An IHC assay that can aid in therapeutic decision-making for anti-PD-1/PD-L1 therapeutic products but is not required before prescribing a drug.62

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Diagnostic Accuracy

The extent of agreement between a candidate assay (ie, index assay) and a comparator assay (ie, reference standard or other diagnostic accuracy criteria).55,57

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Diagnostic Accuracy Criteria

The best currently available criteria for establishing the presence or absence of the condition, event, or characteristic.55

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Diagnostic Biomarker

A biomarker that is used to identify disease.63

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Diagnostic Sensitivity

The proportion of those with the target condition (as defined by a reference standard) who test positive with a candidate test.55,57,64

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Diagnostic Specificity

The proportion of those without the target condition (as defined by a reference standard) who test negative with a candidate assay.55,57,64

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Diagnostic Validation of a Biomarker

The process of demonstrating how robustly and reliably the assay results correlate with the diagnosis of interest.58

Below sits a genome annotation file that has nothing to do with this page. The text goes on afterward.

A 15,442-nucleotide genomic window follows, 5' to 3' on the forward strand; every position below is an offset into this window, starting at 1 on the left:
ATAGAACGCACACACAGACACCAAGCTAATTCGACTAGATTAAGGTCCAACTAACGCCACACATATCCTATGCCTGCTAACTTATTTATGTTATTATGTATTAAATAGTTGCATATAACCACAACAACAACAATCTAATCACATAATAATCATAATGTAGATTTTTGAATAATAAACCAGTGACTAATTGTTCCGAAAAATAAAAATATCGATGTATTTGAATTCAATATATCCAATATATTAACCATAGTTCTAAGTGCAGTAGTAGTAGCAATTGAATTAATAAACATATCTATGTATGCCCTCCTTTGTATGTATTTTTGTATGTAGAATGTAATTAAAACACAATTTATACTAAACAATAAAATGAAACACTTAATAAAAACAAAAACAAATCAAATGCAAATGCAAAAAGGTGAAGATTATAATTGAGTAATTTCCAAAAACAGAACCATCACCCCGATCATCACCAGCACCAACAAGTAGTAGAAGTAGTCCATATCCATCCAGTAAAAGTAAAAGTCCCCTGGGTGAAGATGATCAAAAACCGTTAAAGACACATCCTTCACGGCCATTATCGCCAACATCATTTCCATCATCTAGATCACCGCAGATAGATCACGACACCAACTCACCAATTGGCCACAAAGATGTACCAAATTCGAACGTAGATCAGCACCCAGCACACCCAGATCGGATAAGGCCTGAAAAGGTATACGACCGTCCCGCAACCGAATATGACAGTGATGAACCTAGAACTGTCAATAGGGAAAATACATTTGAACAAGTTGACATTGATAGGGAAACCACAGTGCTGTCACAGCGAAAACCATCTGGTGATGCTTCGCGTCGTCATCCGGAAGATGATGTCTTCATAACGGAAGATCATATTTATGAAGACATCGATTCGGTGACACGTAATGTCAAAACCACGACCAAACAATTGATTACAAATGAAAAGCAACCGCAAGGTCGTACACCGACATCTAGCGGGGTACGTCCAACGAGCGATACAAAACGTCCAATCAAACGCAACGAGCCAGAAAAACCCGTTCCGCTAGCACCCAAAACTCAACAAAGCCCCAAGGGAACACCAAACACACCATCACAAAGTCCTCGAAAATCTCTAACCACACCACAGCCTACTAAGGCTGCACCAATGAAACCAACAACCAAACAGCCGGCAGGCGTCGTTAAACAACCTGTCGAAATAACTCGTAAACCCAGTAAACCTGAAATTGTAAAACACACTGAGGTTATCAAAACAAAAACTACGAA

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EQA Accuracy

For PD-L1, this is demonstrated by using 20 positive and 20 negative cases65 (based on a fit-for-purpose cutoff point) of tumors for which the PD-L1 biomarker will be used and the results compared with those obtained by another laboratory that is successfully using an already validated assay; positive cases are selected as such to span the entire reportable range of PD-L1 expression and positive cases usually originate from the institutional tissue archive. The aim of EQA accuracy assessment is to demonstrate that the LDT protocol performs as it should in a specific type of tumor (with specificity for predefined types of cells/tissues, appropriate subcellular signal localization, etc.).66 This is not to be confused with indirect clinical validation in which a larger number of randomly selected cases is used and evaluated against a reference standard IHC assay (see below).55,57

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Indirect Clinical Validation of a Predictive Biomarker Assay

Validation of diagnostic accuracy of a biomarker assay against the results of a designated, previously clinically validated reference standard assay or “diagnostic accuracy criteria” (see above) or designated reference standard biomarker assay. The previously validated biomarker assay may or may not be regulatory agency-approved and it may or may not be employing the same methodology (eg, IHC, but also fluorescence in situ hybridization, etc.), but it must be already qualified/validated in a prospective clinical trial. Indirect clinical validation demonstrates that the assay in question (candidate assay) has identical or nearly identical diagnostic sensitivity and specificity as the reference standard assay or “diagnostic accuracy criteria” (see above) or designated reference standard assay (comparator assay), where the comparator assay has already established link(s) to clinical outcomes; it attempts to answer the question of whether (or to what degree) a candidate assay may identify the same patients (as being “positive” or “negative”) as the comparator assay.

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“Interchangeable” PD-L1 IHC Predictive Biomarker Assay